Lombok earthquakes: different building designs could lessen future damage



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A 6.9 magnitude earthquake led to the collapse of thousands of houses in the northern parts of the Indonesian island of Lombok.
Adi Weda / AAP, CC BY-SA

Graeme MacRae, Massey University

The series of earthquakes in North Lombok and others further east goes on. But hopefully the worst is over and the intensity will recede from now.

Hundreds of people have been killed and a lot more injured, many of them seriously. Nearly all this human suffering was caused by collapsing buildings. The subsequent homelessness will go on for many months for hundreds of thousands of people.

But a lot of this suffering need not have happened.




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After devastating earthquakes, Indonesia must embrace radical change


Changing building standards

The strongest quake on August 5, 6.9 in magnitude and at a relatively shallow depth, is large by any standard. But, as photos and video footage show, not all buildings collapsed. Among the landscape of devastation are many buildings that appear to have suffered little if any damage.

According to one estimate, 70% of buildings suffered serious damage, which means 30% did not. In many parts of the world, such as Japan, New Zealand and Chile, buildings are designed to withstand earthquakes of this scale and many of them do, repeatedly.




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About 70% of buildings suffered serious damage in the Lombok earthquakes, but some stood up to the shaking.
AAP, CC BY

Traditional buildings in most of Indonesia, including northern Lombok, were built of timber framing with thatched roofs. In an earthquake they flex and sway but rarely collapse. If they do, it is likely to happen slowly and incompletely and any falling roofing is relatively light and soft.

But over recent decades, building materials and methods have changed. Timber and thatch have become scarce and expensive and popular tastes have shifted towards houses that look, at least superficially, like those of the global modern middle class – little villas with plastered walls, glass windows and tiled roofs.

But underneath the (often picturesque) facades, the construction is of brick or concrete blocks, held together only with weak mortar and supported by little or no framing. The better ones may have some concrete framing, but the quality of the concrete is usually poor and the steel reinforcing, especially at joints, is minimal. These facades do not reliably support infill materials and they are heavy when they fall.

Roof tiles are only loosely secured and ceilings below them are too light to catch them. If one had to design a system of construction for easy collapse and maximum injuries, this would be the perfect model.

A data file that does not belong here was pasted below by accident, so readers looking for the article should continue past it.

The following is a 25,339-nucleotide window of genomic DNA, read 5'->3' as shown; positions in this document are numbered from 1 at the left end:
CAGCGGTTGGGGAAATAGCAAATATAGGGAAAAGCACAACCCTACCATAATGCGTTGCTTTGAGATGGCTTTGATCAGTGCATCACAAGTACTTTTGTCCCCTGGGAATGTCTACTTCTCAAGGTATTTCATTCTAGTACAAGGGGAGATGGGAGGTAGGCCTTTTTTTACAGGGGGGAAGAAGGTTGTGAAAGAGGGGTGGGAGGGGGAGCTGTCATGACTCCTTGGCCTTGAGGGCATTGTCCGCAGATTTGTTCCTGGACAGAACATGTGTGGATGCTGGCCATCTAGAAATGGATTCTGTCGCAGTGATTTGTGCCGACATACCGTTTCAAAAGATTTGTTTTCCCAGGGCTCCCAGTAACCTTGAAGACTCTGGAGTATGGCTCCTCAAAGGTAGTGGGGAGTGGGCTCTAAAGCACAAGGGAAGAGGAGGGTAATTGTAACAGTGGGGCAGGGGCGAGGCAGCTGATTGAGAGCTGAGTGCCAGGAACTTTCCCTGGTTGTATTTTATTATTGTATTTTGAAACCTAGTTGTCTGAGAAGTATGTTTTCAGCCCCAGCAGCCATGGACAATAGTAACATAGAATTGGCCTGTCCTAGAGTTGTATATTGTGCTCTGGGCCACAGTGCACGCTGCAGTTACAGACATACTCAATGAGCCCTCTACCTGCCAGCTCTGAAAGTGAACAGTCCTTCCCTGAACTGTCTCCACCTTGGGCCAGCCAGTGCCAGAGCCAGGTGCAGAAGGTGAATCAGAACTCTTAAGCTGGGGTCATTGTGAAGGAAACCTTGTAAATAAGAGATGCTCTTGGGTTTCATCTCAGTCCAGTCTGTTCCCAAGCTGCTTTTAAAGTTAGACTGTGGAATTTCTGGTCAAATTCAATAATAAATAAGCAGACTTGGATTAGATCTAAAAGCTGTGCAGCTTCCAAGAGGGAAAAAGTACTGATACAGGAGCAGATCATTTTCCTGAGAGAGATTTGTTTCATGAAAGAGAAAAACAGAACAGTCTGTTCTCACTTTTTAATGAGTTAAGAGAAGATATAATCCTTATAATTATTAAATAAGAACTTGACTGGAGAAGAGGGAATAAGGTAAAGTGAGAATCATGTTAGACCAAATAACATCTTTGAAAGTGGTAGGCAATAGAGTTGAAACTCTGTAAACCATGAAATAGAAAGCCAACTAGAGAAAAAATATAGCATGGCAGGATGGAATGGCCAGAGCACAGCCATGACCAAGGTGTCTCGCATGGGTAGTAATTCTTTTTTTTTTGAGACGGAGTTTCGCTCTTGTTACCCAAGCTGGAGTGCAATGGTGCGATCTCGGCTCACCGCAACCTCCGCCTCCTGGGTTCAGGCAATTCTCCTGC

Learning from past earthquakes

In Yogyakarta, in central Java, in May 2006, at least 150,000 houses of exactly this kind collapsed in less than a minute of shaking caused by a lesser earthquake than the largest in Lombok. Nearly 6,000 people were killed and thousands more injured. Farm animals housed in traditional buildings mostly survived.

A massive international humanitarian aid response and significant government programmes followed and within a year Yogyakarta was largely rebuilt – an astonishing result in the circumstances. Both government and international agencies went to considerable lengths to design safer methods, educate people about them and offer support, materials and incentives to “build back better”.

An expert report ten years later (unfortunately not yet published) concluded that:

The overall poor quality of construction however has almost certainly placed more people at increased risk of larger, heavier building elements collapsing upon them.

Northern Lombok has not had this kind of experience in recent decades and, because it is a relatively poor part of Indonesia, until 20 years ago, many people outside the urban areas lived in traditional houses. However, over recent years, partly as a result of tourism revenues, many houses have been built or extended in the new style and construction.

Here too, construction standards tend to be low, and even lower for poorer households. The video evidence shows exactly the kind of failures as in Yogyakarta 12 years ago, because of exactly the same basic weaknesses of design. The next earthquake, wherever it may be in Indonesia, will almost certainly have the same effects.

Houses in Lombok collapsed because of design failures similar to those in Yogyakarta 12 years ago.
AAP, CC BY

No easy solutions

A recent article makes similar points and blames inadequate enforcement of building codes and lack of government commitment. Unfortunately the reality is not so simple.

The Yogyakarta experience shows that even with a massive campaign by government and international agencies, and with the fear of earthquakes still fresh in people’s minds, the rebuilding was little better than what it replaced. Building codes do exist in Indonesia, but they are rarely followed, easily evaded, and rarely enforced, least of all at the level of owner-built local housing.